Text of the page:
“When you improve a little each day, eventually big things occur….Not tomorrow, not the next day, but eventually a big gain is made. Don’t look for the big, quick improvement. Seek the small improvement one day at a time. That’s the only way it happens – and when it happens, it lasts.”


Bodner, G. M. (1986). Constructivism: A theory of knowledge. Journal of Chemical Education, 63, 873-878.

Bryman, A. (2001). Social research methods. New York: Oxford University Press.

Buxton, L. (1978). Four levels of understanding. Mathematics in Schools, 17(4), 36.

Clements, D. H., & Battista, M. T. (1990). Constructivist learning and teaching: Arithmetic Teacher, 38(1), 34-35.

Doll, W. (1993). A post-modern perspective on curriculum. New York: Teachers College Press.

Glickman, C., Gordon, S., & Ross-Gordon, J. (1998). Supervision and development: A development approach (4th ed.). Needham Heights, MA: Allyn & Bacon.

Grundy, S. (1987). Curriculum: Product or praxis? London: The Falmer Press.

Gunstone, R. (1995). Constructivist learning and the teaching of science. In B. Hand & V. Prain(Eds.), Teaching and learning in science: The constructivist classroom. Marrickville, Australia: Harcourt Brace.

Hardy, I. (2004, November 26-December 2). Field/ing Learning. A paper presented at the AARE Conference, Melbourne. Retrieved 20/10/07, 2007, from the World Wide Web:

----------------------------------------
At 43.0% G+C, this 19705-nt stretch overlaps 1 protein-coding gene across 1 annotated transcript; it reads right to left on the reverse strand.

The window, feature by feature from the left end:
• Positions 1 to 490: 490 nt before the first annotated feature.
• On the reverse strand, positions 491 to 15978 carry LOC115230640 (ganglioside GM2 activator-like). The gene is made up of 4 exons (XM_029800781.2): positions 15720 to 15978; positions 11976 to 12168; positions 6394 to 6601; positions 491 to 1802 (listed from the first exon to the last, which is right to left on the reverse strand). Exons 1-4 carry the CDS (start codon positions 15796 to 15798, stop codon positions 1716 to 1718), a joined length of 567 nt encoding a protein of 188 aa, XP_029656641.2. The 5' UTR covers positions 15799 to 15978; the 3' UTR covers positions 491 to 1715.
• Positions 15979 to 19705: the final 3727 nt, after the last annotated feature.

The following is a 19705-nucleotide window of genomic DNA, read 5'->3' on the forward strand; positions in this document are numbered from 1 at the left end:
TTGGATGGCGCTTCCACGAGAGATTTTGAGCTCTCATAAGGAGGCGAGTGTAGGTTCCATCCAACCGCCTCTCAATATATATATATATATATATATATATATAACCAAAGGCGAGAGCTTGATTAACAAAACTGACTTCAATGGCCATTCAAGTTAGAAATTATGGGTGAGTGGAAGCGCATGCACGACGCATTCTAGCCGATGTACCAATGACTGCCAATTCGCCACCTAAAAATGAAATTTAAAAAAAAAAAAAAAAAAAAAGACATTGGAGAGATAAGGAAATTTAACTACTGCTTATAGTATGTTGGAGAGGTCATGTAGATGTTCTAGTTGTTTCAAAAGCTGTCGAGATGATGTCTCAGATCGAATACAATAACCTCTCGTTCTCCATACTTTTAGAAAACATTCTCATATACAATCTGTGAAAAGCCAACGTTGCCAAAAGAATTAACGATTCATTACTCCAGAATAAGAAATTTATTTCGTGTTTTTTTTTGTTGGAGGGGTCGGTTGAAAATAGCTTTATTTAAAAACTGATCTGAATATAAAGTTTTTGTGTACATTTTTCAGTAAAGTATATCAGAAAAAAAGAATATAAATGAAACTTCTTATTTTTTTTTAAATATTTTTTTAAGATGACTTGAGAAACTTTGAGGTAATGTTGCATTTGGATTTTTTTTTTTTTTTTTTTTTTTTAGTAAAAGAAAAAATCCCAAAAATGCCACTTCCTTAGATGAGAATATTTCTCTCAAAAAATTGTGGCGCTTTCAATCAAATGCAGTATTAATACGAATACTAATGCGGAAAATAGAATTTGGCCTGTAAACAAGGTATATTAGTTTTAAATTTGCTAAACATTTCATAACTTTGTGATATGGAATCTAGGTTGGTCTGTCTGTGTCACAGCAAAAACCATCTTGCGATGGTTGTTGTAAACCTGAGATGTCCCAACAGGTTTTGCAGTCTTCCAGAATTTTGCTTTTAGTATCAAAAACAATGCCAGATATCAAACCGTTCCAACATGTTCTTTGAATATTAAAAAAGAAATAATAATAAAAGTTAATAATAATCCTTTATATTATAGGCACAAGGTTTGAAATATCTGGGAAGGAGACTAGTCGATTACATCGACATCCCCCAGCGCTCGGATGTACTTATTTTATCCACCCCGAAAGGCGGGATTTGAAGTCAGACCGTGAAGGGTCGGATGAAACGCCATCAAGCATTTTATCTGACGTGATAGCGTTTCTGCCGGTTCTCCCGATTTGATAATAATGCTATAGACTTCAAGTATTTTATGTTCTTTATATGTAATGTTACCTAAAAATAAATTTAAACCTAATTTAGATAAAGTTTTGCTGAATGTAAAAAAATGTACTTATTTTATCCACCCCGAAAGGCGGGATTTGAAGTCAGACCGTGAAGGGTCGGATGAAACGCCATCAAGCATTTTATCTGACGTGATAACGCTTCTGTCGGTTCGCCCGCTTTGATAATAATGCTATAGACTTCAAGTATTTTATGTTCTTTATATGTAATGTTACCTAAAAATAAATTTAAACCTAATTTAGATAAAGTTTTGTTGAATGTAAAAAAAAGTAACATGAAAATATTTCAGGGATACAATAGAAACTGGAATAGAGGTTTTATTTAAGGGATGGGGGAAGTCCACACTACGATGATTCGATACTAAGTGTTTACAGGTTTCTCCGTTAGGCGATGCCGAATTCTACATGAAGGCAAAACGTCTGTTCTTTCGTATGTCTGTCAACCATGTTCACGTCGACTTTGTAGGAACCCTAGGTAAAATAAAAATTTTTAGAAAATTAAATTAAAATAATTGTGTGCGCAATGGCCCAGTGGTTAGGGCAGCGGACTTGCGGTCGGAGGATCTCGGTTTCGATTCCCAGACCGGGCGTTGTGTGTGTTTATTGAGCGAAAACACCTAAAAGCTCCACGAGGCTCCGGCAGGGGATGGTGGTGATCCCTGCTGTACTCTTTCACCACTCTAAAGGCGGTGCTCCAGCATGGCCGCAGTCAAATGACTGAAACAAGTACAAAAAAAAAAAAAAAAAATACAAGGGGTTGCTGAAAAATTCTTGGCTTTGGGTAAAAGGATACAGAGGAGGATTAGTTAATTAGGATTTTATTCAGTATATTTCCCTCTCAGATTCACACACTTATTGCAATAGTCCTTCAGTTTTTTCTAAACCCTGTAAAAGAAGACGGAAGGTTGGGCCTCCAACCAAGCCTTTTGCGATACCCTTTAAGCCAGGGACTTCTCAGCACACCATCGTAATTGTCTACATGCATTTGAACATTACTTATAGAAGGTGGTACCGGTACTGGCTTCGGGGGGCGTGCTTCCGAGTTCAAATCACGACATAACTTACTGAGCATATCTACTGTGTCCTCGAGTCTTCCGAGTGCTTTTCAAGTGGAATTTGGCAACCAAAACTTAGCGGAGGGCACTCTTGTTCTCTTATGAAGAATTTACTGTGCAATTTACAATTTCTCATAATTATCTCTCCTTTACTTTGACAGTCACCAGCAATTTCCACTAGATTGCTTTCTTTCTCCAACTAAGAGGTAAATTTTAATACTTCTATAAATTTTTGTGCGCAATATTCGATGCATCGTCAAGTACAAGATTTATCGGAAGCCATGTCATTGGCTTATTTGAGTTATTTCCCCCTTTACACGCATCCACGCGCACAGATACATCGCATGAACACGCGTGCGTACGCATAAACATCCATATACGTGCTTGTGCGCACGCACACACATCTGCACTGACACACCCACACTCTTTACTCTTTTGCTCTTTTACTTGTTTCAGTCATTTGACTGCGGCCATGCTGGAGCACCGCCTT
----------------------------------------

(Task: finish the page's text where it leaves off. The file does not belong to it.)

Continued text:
Hiebert, J., Gallimore, R. & Stigler, J.W. (2002). A knowledge base for the teaching profession: What would it look like and how can we get one? Educational Researcher, 31(5), 3-15. Retrieved 21/10/07, from the World Wide Web:,Gallimore,Stigler2002.pdf

Killen, R. (2003). Effective teaching strategies: Lesson from research and practice. Australia: Social Science Press.

Skemp, R. R. (1976). Relational understanding and instrumental understanding. Mathematics Teaching, 77, 20-26.

Treagust, D. F., Duit, R., & Fraser, B. J. (1996). Overview: Research on students’ preinstructional conceptions – The driving force for improving teaching and learning in science and mathematics. In D. F. Treagust, R. Duit & B. J. Fraser (Eds.), Improving teaching and learning in science and mathematics (pp. 1-14). New York: Teachers College Press.

Tytler R. (2002). Teaching for understanding: Constructivist/conceptual change teaching approaches. Australian Science Teachers’ Journal, 48(4), 30-35.

Tytler, R. (2002). Teaching for understanding in science: Student conceptions research, & changing views of learning. Australian Science Teachers’ Journal, 48(3), 14-21.

Leave a Reply

%d bloggers like this: